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Jewish Journal

Watching Big Brother

Jewish Big Brothers is forced to take a new direction.

by Ruth Andrew Ellenson

January 24, 2002 | 6:59 pm

In the culmination of what has been a tumultuous year for the Jewish Big Brothers (JBB) of Los Angeles, Executive Director Jeff Kahn stepped down from his position last week to serve as interim director until a replacement is found.

The decision followed an executive board meeting on Jan. 15.

Since he began at the agency in April 2000, Kahn's supporters credit him with turning the agency around financially; his critics have accused him of tarnishing the 87-year-old agency's sterling reputation for social services.

Jewish Big Brothers currently serves more than 150 children who have lost a father figure (most commonly through divorce or death) by matching them with Jewish men for biweekly meetings. The agency boasts a success rate of relationships lasting twice as long as the national average. The national average for Big Brother matches is two years; JBB's often last for four.

Through their programs at Camp Max Strauss and their Sports Buddies programs, the agency estimates they affect the lives of nearly 2,000 children each year. There are currently 50 boys and girls on the waiting list.

Kahn's direction of the agency caused grievances to be filed against him with the American Federation of State, County and Municipal Employees, Local 800. Brad Rosenberg, head of the agency's board, acknowledged that while "Jeff may not be a warm and fuzzy guy," his business-minded approach to the agency has improved efficiencies and helped with cost reductions, putting the agency in better fiscal shape and enabling it to offer services to more children.

"While we've made significant progress with the reorganization of Jewish Big Brothers/Camp Max Straus, I believe that the interests of the agency are best served by my returning to interim status," Kahn said. "In this way, I can more effectively respond to the needs of our board of trustees."

Kahn, a CPA and attorney, was brought into the agency by Sheri Bluebond, a board member who had worked with Kahn in the past to fix troubled companies. "We need to be accountable to our donors," Kahn told The Journal in a meeting.

Kahn's tenure has resulted in a massive upheaval in the JJB social worker staff, whose ranks have been reduced 40 percent over the past year through voluntary and nonvoluntary layoffs.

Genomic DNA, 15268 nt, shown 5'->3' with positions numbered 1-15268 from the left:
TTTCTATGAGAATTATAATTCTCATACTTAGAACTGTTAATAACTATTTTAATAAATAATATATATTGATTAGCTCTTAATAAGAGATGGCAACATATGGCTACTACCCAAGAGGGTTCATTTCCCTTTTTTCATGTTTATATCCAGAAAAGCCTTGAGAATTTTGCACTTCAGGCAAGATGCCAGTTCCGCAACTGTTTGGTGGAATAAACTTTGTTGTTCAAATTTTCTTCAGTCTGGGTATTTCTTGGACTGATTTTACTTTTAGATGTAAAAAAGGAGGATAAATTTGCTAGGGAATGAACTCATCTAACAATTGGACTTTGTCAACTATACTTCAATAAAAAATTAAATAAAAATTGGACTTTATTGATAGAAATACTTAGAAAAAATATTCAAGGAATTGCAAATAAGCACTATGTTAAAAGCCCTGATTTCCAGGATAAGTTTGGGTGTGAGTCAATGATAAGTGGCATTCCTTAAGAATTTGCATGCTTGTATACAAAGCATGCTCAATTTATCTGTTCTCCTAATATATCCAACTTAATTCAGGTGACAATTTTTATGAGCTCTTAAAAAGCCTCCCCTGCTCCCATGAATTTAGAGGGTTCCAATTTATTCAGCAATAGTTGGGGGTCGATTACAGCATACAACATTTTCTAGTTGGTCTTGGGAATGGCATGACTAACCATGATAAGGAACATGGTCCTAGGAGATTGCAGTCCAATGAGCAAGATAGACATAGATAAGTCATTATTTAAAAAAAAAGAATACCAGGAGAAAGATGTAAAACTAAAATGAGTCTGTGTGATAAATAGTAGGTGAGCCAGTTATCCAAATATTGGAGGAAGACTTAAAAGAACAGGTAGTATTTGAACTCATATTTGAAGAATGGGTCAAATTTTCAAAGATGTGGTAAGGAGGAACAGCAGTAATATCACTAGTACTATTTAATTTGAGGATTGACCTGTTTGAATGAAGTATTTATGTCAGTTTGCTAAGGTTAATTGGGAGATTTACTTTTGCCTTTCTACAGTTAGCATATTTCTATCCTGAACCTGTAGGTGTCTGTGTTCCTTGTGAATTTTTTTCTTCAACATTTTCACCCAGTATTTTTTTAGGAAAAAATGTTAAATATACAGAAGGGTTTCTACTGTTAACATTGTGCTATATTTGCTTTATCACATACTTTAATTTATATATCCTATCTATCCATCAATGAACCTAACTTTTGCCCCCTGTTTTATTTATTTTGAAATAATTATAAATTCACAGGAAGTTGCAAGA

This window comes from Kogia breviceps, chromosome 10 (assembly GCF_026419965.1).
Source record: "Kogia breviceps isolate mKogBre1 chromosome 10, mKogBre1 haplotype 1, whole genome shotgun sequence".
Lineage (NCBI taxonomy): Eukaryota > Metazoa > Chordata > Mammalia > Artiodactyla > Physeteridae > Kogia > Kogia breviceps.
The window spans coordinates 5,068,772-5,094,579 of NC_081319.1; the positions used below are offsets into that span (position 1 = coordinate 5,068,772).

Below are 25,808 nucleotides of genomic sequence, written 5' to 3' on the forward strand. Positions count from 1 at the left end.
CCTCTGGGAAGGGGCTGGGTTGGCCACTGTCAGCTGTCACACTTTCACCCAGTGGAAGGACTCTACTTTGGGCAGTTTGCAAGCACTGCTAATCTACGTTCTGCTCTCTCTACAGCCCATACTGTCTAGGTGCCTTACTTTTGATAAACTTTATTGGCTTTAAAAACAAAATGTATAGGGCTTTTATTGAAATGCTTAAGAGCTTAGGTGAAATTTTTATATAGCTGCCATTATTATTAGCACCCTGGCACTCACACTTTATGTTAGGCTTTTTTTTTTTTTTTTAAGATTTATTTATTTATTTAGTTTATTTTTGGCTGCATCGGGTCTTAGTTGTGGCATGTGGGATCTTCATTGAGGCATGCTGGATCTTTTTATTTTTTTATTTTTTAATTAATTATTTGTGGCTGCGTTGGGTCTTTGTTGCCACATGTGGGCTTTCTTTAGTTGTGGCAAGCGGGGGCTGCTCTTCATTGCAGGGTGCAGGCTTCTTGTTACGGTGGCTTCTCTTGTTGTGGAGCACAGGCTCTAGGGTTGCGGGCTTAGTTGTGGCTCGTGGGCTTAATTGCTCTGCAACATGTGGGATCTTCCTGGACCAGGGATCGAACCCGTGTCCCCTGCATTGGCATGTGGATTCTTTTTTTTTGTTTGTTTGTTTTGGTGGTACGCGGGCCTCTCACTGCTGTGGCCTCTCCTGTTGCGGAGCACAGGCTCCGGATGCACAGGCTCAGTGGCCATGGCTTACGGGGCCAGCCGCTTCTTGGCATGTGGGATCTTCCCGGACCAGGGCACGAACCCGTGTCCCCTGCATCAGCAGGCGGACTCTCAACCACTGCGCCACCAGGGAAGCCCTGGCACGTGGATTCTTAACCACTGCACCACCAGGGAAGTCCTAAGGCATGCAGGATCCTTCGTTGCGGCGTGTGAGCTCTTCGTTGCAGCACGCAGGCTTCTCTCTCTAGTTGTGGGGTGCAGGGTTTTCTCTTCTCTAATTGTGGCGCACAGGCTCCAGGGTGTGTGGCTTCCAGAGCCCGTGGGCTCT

One accusation Kahn has leveled against the social workers is that they carried caseloads of only 15-20 cases, while the national average hovers between 50-60. Kahn also said that before his arrival, there was no accountability process, cases were listed as active by social workers who had not had contact with their clients in over two years; that social workers kept inaccurate records, and that his authority was rejected by the social worker staff, members of which largely hold master of social work degrees (a rarity among Big Brother agencies, which often only require a bachelor's degree for case workers) because he had no background in social work.

The social workers say their case load reflects the comprehensive service JBB provides. While a social worker may only serve 15-20 cases, each of those cases often involves the management of three relationships: the big brother, the parent (who is often given individual therapy) and the child, resulting in an actual load of 45-60 individual cases each social worker must manage.

If there was an increase in the caseload, argued social workers at the agency who requested anonymity, the quality of social services would decrease dramatically, affecting the unusually high success rate of the program.

The turnover of social work staff also worried many of the social workers involved because of the particular vulnerabilities of the children in the program, who have issues with loss and rejection. "The children we serve are particularly sensitive to the changing of adults in thier lives," said one social worker who requested annonymity.

Exact figures for the operating budget and estimated debt of the agency before Kahn's tenure were not given to the Jewish Journal by JBB.

There is a light at the end of the tunnel though, as many hail the November hiring of Judith Miller as the new director of social work. Miller is a graduate of Columbia University's social work program and is a veteran in both social service agencies and management. A favorite of many of the social workers who have worked with the JBB program, she is also seen as an effective and efficient manager. There is hope that she might be able to provide the balance between financial integrity and effective social work that the agency needs.

"It's a wonderful program that really changes people's lives," said a social worker who left the agency last year, "The program just needs to decide what its priorities are and what it wants to be in the future."

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